Updated: Jan 29, 2019
Many experienced climbers will tell you they don’t so much remember details about the routes they climbed, the individual pitches, or the summits — not so much as they remember their climbing partners.
And in the push to permanently protect Rumney’s western crags, The Appalachian Mountain Club has proven itself an unforgettable partner.
In late 2018, the AMC Boston Chapter delivered a $15,000 pledge that supports Rumney’s Final Frontier.
The Final Frontier project aims to permanently secure public access to a parcel which holds several climbing cliffs. The 86-acre tract includes Rumney's western crags: The Prudential, Asylum, Buffalo Pit, Buffalo Corral, Northwest Territories, Very Nice Crack area, Boundary Rock, and part of the Blackjack Boulders.
“Several of these crags are hidden gems where you can get away from the crowds on a busy weekend,” Rumney Climbers’ Association Co-president Chris Smith said. “I hear some people say that Rumney is too crowded, but that’s not true; if you go to one of these hidden spots on a weekend you might not see anyone else all day.”
This $15,000 donation is just the AMC’s most recent Final Frontier support, Smith added. In 2016 the AMC New Hampshire Chapter donated $15,000 to the cause, and that same year the AMC Boston Chapter Mountaineering Committee gave $10,000.
Facilitated by the Access Fund, the RCA purchased Rumney’s western crags from private owners in Jan. 2017. AMC donations, support from numerous donors, and a $120,000 low-interest loan from the Access Fund made the purchase possible, RCA Treasurer Andy Casler said.
“Many generous organizations and individuals financially supported the RCA during the Final Frontier project, and in 2018 the AMC Boston Chapter took a lead role,” Casler said.
The AMC’s $15,000 donation constituted 70 percent of the RCA’s total fundraising revenue in 2018.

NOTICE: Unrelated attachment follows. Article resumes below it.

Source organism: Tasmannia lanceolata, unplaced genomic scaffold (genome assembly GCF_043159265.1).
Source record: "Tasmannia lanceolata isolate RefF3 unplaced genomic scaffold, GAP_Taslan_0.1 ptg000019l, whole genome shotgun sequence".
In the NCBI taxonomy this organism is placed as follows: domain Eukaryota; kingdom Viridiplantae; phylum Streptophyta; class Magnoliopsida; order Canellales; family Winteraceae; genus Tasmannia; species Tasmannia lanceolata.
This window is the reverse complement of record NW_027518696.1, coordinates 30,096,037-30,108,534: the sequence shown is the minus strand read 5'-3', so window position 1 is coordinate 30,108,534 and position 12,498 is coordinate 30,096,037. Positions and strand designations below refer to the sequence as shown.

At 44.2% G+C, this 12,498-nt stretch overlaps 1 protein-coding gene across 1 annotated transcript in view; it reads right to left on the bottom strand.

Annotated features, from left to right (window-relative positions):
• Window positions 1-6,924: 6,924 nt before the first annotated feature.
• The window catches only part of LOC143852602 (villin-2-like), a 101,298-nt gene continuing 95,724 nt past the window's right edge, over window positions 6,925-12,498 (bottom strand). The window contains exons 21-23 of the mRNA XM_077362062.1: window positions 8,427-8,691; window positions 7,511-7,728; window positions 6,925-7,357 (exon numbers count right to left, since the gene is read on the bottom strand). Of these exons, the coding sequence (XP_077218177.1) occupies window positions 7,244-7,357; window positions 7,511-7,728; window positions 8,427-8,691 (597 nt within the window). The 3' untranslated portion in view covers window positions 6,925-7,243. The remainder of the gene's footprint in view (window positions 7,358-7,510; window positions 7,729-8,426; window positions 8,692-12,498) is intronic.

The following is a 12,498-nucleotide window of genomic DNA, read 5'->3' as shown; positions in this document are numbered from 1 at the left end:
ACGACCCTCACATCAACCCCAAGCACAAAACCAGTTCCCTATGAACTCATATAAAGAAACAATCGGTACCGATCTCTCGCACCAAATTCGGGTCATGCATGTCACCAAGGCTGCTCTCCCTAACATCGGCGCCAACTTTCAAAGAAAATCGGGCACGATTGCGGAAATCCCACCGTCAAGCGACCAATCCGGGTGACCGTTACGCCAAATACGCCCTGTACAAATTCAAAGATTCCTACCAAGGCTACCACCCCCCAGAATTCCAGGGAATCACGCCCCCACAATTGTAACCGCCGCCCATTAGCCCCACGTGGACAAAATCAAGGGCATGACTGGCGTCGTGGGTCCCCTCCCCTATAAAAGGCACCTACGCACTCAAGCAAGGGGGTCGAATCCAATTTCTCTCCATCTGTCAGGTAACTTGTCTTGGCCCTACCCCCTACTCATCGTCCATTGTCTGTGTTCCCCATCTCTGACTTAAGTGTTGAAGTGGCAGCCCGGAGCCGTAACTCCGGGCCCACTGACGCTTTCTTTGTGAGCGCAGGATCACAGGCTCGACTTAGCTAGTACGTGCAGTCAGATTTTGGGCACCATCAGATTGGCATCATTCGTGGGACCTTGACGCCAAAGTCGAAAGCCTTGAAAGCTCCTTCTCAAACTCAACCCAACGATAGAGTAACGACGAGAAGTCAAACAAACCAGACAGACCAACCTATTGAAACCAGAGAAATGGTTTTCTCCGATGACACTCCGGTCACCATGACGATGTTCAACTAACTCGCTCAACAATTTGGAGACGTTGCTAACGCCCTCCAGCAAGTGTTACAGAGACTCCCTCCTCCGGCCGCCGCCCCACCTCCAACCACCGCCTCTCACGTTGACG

Charitable donations allowed the RCA to build a $12,000 gravel parking lot at the Buffalo Pit in November 2017.
The lot created additional off-street parking for climbers and hikers, and it has provided easy access to Rumney’s western crags via several beautiful hiking trails.
“The trails offer three or four really nice views before you even get to the summit of Rattlesnake Mountain,” Smith added.
Eric Engberg, chairperson for the AMC Boston Chapter’s Mountaineering Committee, said the need to secure climbing access at the Final Frontier really hit home.
“A number of our members climb at Rumney on a regular basis, and we are pleased that we can help improve that experience by helping secure public climbing access to the Final Frontier,” Engberg said.
After Engberg’s committee donated $10,000 to the cause, he advocated for the AMC Boston Chapter to make its $15,000 donation.
“I’m always in favor of increasing access, so anything that we can do to make land purchases or reach agreements for increased climbing access is a win,” Engberg said. “The Final Frontier purchase solidifies access to several high-quality crags at Rumney; it’s a worthy cause.”
The RCA is now in the final steps of selling the Final Frontier land to the U.S. Forest Service. After the sale is complete, the USFS will own all of the Rumney’s climbing crags, assuring the area’s permanent protection and access for generations of climbers to come.
RCA Co-president Pete Jackson is leading the push to transfer ownership of the Final Frontier land to the USFS. He expects the process to be complete by early spring.
“There are very few steps left,” Jackson said. “We’re just working on completing a few minor lot-line changes and removing a deed restriction, per Forest Service requirements,”
Jackson added that he feels the AMC really stepped up and showed commitment to Rumney.
“We really appreciate the support,” he said. “The donations we received from the AMC and others have allowed us to carry the property and prepare it for sale to the USFS.”
The RCA is looking ahead to work with the Access Fund in designing and implementing a two-year maintenance project that will reduce erosion, improve safety, and minimize user impact on Rumney’s trails and the staging areas for climbs.
The RCA and Access Fund aim to address stewardship needs at Rumney’s Orange Crush crag, The Parking Lot Wall, the Meadows crags, and the 5.8 Crag.
The project will cost about $140,000, and a significant portion of project budget will need to be supported by community fundraising, Access Fund Northeast Regional Director Mike Morin said.
"The Access Fund and RCA will be working to identify and apply for grants, as well as relying on the Rumney climbing community to help us achieve fundraising goals for this effort," Morin added.
If you wish to support the Rumney Climbers’ Association, please visit climbrumney.com/donate.
You can become an RCA member by joining the Access Fund. After filling in your shipping and billing information, click the box that reads "I would like to become a Joint Member with my participating Local Climbing Organization for an additional $15.00," and then select the RCA from a list of Access Fund LCOs.